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S. Korea: University closures epidemic

EducationWorld July 2023 | International News Magazine

Yonsei University: demographic decline threat

The looming closure of dozens of insolvent universities in South Korea will change the distribution of students across the country, potentially furthering inequalities between its regions and capital city, say scholars. Korea’s rapid demographic decline has already resulted in university closures countrywide — and it is expected to get far worse.

This year, the ministry of education identified 84 financially insolvent institutions that need to close. According to recent figures compiled by the Korean Council for University Education (KCUE), the representative association of four-year universities, in 2040, there will be approximately 280,000 students eligible to enter university — 39 percent down from 460,000 in 2020.

Currently, universities are required by law to shut if a government audit finds they don’t serve enough students to justify their existence. Many hold on as long as possible, becoming “zombie universities”, with leaders keen to avoid giving up their remaining assets to the local or federal government upon closure, as required by law.

Jun Yoo, a professor in the department of Korean language and literature at Yonsei University, says that unless the government incentivises struggling universities to close before they face insolvency, it will have no choice but to maintain its strict, numbers-based system for shuttering the institutions. “The government could pay them a certain amount of money to shut down. Otherwise, the only way is going down the draconian… quota route, but it will then create major inequalities as Seoul schools will see a surge of students, and the countryside could become ghost towns,” he says.

Stuart Gietel-Basten, professor of social science and public policy at Khalifa University of Science and Technology and an expert in Asian demography, agrees that the moves would cause a redistribution of students countrywide. “It is pretty inevitable that we (will) see the rise and fall of the sector,” he says, noting that “place” will be a large factor in which universities remain standing.

Federally and regionally-funded institutions would generally fare better than their non-subsidised counterparts, he predicts. “There will be a big difference between the private and public ones. The market will dictate how long the struggling private ones will last.”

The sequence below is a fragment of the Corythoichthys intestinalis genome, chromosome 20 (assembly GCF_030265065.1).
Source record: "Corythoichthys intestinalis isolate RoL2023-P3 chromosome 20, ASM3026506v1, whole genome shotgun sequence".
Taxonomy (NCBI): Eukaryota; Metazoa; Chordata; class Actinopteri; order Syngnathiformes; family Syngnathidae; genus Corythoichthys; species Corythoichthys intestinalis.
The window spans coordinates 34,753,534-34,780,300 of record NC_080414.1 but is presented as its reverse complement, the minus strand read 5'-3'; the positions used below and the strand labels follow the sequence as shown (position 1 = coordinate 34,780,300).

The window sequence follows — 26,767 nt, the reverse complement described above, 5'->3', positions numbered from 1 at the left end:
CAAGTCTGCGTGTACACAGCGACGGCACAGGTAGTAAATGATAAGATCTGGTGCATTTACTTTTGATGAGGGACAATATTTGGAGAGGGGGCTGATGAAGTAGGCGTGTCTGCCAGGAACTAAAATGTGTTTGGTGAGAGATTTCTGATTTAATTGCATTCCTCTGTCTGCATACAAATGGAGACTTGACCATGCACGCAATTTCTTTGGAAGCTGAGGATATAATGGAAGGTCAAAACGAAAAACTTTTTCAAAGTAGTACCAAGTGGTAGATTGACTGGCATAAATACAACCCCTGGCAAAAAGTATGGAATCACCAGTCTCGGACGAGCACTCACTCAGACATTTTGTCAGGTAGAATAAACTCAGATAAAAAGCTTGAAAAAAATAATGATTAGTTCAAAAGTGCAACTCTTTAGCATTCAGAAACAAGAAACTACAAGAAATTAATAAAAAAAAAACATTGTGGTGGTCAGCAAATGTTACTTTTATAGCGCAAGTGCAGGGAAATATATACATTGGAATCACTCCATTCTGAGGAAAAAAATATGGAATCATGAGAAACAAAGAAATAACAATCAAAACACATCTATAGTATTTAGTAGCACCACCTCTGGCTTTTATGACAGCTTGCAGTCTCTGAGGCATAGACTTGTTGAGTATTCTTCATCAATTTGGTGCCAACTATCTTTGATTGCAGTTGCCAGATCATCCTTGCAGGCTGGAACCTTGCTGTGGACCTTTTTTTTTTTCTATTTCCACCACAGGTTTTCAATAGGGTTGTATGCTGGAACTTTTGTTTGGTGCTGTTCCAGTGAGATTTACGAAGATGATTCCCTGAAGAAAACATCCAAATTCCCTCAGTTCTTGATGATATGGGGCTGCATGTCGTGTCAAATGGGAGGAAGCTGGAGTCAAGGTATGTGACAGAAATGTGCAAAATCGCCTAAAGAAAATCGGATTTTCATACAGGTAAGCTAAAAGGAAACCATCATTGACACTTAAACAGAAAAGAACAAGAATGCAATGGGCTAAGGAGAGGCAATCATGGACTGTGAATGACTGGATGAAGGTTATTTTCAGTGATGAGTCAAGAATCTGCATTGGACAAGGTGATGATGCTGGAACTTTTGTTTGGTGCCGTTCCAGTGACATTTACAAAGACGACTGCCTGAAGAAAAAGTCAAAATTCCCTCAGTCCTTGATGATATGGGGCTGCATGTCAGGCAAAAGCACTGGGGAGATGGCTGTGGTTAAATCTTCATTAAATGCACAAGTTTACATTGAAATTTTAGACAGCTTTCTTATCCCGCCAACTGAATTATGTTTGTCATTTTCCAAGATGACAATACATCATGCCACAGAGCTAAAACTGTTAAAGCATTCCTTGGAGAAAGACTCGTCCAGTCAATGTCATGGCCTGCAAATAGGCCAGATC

While most scholars Times Higher Education approached were reluctant to say that struggling institutions should throw in the towel early, Philip Altbach, research professor and distinguished fellow at the Center for International Higher Education, Boston College, says it seems like the best course of action in a difficult situation. “‘Assisted suicide’ might well be the best solution for surplus private universities — and authorities need to provide realistic plans,” he says.

How Korea handles the oversupply of universities could be instructive for other sectors, Prof. Altbach adds, because other countries with falling populations and a large number of student seats will also need to devise a plan for closing universities. “Korea is of course not alone in facing these problems,” he says.her the information. Snobbery and a national obsession with old stone mean that it is still a struggle to see people in Palladian mansions as deprived. Webb thinks he and his fellow-boarders weren’t privileged. “If anything, the opposite… they should’ve been at home, having tea with mum and dad.” To send him away was, he says, “a crime”.

The cruelty of this system was deliberate, not accidental. Victorian Britons, believing that the battle of Waterloo had been won on the playing-fields of Eton, set about creating new fields and new Etons in order to mass-produce the upper-middle classes. Children, removed from the “softening” influence of their mothers, were put in uniform clothes, in uniform beds, in uniform dorms, where they spoke uniform vocabulary (“Topping! Pax! Sneak!”) with an increasingly uniform accent: the clipped tones of Received Pronunciation (RP) are thought to have emerged as part of this school-led standardisation.

The empire might have been happy with the results, its children less so. Churchill wrote of a “life of anxiety” at his prep school; C.S. Lewis called his first school “Belsen”. One of the best arguments in favour of boarding schools is the quality of the prose attacking them; one of the best arguments against is its content. After that beating, Orwell felt that “life was more terrible, and I was more wicked, than I had imagined.”

(Excerpted and adapted from The Economist and Times Higher Education)

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